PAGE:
In addition to the pleadings that can be filed in a personal injury case under Idaho Civil Rule 8, Rule 9 discusses pleading special matters. This rule describes special types of pleadings that don’t fit into Rule 8. Some of these special matters are that there was a violation of constitutional rights or that there is an unknown owner or that the statute of limitations prevents this action from proceeding.
However, first, the rule states 3 instances in which there is no need for a pleading to allege. These are 1) the party’s capacity to sue or be sued; 2) a party’s authority to sue or be sued in a representative capacity; or 3) the legal existence of an association made a party, such as a corporation or partnership.
Lastly, the rule describes various special matters and the conditions that must be met in order for a party to raise those matters with the court.
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Idaho Civil Rule 9: Pleading Special Matters
Capacity or authority to sue; Legal existence.
In general. Except when required to show that the court has jurisdiction, a pleading need to allege:
A party’s capacity to sue or be sued;
A party’s authority to sue or be sued in a representative capacity; or
The legal existence of an organized association of persons that is made a party.
Raising those issues. To raise any of those issues, a party must do so by a specific denial, which must state any supporting facts that are peculiarly within the party’s knowledge.
Unknown owner; Unknown heirs or devisees. When persons are made parties by designation of unknown owners of property, the pleader must briefly allege such facts known by the pleader to identify the unknown owners and their connection to the claim, including a brief description of the property. When persons are made parties by designation of unknown heirs or devisees of any deceases person, the pleader must briefly allege such facts known by the pleader to identify the unknown heirs or devisees and their connection to the claim, including the name of the deceased person.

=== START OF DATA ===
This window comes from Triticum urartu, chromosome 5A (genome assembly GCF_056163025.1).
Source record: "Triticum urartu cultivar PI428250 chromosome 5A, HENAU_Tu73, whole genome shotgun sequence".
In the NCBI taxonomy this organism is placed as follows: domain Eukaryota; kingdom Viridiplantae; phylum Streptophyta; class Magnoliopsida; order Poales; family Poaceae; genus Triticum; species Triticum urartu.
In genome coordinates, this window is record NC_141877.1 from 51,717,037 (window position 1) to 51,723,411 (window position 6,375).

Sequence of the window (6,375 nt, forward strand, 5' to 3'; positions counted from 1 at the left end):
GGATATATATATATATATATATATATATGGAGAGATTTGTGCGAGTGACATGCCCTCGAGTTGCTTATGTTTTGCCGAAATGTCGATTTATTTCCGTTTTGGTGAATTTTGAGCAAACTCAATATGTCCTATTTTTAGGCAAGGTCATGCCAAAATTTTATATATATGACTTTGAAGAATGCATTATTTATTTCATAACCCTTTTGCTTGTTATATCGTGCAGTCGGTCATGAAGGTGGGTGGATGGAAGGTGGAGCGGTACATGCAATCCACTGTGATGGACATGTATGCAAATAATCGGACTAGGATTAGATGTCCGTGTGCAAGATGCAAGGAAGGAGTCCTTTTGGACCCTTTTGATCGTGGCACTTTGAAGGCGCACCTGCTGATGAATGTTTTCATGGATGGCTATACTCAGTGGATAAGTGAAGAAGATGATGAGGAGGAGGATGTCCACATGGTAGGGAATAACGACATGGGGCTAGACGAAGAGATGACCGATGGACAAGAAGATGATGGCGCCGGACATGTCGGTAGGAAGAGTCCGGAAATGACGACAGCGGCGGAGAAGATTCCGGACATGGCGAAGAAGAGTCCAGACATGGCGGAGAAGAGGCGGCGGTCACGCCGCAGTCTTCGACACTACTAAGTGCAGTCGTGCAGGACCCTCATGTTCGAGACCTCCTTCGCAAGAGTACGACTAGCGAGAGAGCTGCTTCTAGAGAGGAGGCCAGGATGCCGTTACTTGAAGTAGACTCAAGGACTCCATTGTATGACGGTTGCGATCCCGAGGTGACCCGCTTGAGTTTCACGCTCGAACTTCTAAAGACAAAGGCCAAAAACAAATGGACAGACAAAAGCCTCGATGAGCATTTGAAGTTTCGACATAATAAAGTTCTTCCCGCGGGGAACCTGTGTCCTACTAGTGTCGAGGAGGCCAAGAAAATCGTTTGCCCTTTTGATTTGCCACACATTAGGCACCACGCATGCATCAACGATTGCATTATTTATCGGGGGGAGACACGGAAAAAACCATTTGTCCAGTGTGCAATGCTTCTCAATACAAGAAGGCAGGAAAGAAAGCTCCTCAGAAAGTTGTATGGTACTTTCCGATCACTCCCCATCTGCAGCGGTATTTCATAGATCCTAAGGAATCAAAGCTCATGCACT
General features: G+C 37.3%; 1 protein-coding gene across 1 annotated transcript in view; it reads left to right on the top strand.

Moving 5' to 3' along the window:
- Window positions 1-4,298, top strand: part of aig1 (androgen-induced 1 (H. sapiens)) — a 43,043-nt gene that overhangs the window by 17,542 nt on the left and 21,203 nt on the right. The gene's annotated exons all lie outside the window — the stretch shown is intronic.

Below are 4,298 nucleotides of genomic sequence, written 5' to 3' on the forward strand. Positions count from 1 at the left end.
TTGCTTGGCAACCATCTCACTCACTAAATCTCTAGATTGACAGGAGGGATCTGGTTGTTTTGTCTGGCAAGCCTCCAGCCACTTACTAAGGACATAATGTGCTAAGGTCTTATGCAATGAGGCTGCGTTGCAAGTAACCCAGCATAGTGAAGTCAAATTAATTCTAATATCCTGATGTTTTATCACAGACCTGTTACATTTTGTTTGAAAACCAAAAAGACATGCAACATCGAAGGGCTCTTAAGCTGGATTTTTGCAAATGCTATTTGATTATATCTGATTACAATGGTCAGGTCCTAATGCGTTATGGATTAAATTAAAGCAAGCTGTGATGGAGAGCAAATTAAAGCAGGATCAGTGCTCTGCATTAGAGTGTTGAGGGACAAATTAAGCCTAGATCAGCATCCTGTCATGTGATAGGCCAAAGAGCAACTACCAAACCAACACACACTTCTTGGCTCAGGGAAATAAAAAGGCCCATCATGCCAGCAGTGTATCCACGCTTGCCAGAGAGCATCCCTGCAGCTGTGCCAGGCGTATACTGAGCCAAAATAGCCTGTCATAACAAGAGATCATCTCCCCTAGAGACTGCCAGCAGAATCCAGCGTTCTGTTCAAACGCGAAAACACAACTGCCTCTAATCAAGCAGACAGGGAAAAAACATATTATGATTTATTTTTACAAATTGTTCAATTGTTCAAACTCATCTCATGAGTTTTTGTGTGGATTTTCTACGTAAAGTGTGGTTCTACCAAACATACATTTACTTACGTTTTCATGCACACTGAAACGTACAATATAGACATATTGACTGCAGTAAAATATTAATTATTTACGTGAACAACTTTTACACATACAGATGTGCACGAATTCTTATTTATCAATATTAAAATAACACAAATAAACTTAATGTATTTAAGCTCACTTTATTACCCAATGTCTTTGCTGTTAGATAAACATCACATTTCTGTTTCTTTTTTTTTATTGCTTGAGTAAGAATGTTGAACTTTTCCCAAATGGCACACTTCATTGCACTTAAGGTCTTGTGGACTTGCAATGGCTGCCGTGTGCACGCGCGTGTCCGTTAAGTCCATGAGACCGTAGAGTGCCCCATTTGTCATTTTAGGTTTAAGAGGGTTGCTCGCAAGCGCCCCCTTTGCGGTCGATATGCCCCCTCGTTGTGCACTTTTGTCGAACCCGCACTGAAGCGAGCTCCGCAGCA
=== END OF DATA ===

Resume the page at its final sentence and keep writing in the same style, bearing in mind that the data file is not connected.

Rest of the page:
Fraud or mistake; Conditions of mind; Violation of rights. In alleging fraud or mistake, or a violation of civil or constitutional rights, a party must state with particularity the circumstances constituting the fraud or mistake or the violation of civil or constitutional rights. Malice, intent, knowledge and other condition of a person’s mind may be alleged generally.
Conditions precedent. In pleading conditions precedent, it suffices to allege generally that all conditions precedent have occurred or been performed. But when denying that a condition precedent has occurred or been performed, a party must do so with particularity.
Official document or act. In pleading an official document or official act, it suffices to allege that the document was legally issued or the act legally done, and to refer to any statute, regulation or ordinance by appropriate designation in the official or a recognized compilation.
Judgement. In pleading a judgment or decision of a domestic or foreign court, a judicial or quasi-judicial tribunal, or a board or officer, I suffices to plead the judgement or decision without showing jurisdiction to render it.
Time and place. An allegation of time or place is material when testing the sufficiency of a pleading.
Damages. If an item of special damage is claimed, it must be specifically stated by category and specific dollar amounts may be alleged. When items of general damage or punitive damage are alleged, the pleading must not allege or state a dollar amount or figure, except that it may state the amount claimed meets a jurisdictional threshold.
Limitations. In pleading the statute of limitations it is sufficient to state generally that the action is barred, and the applicable statute or Session Law relied upon must be pled with particularity.
Libel and Slander. In an action for libel or slander it is sufficient to state, generally, the defamatory matter that was published or spoken concerning the plaintiff. In such an action, the defendant may in his answer, allege both the truth of the alleged defamatory statement, and any mitigating circumstances to reduce the amount of damages.
Description of real property. In an action for the recovery of real property, the property at issue must be described sufficiently as to enable an officer, upon execution, to identify it.
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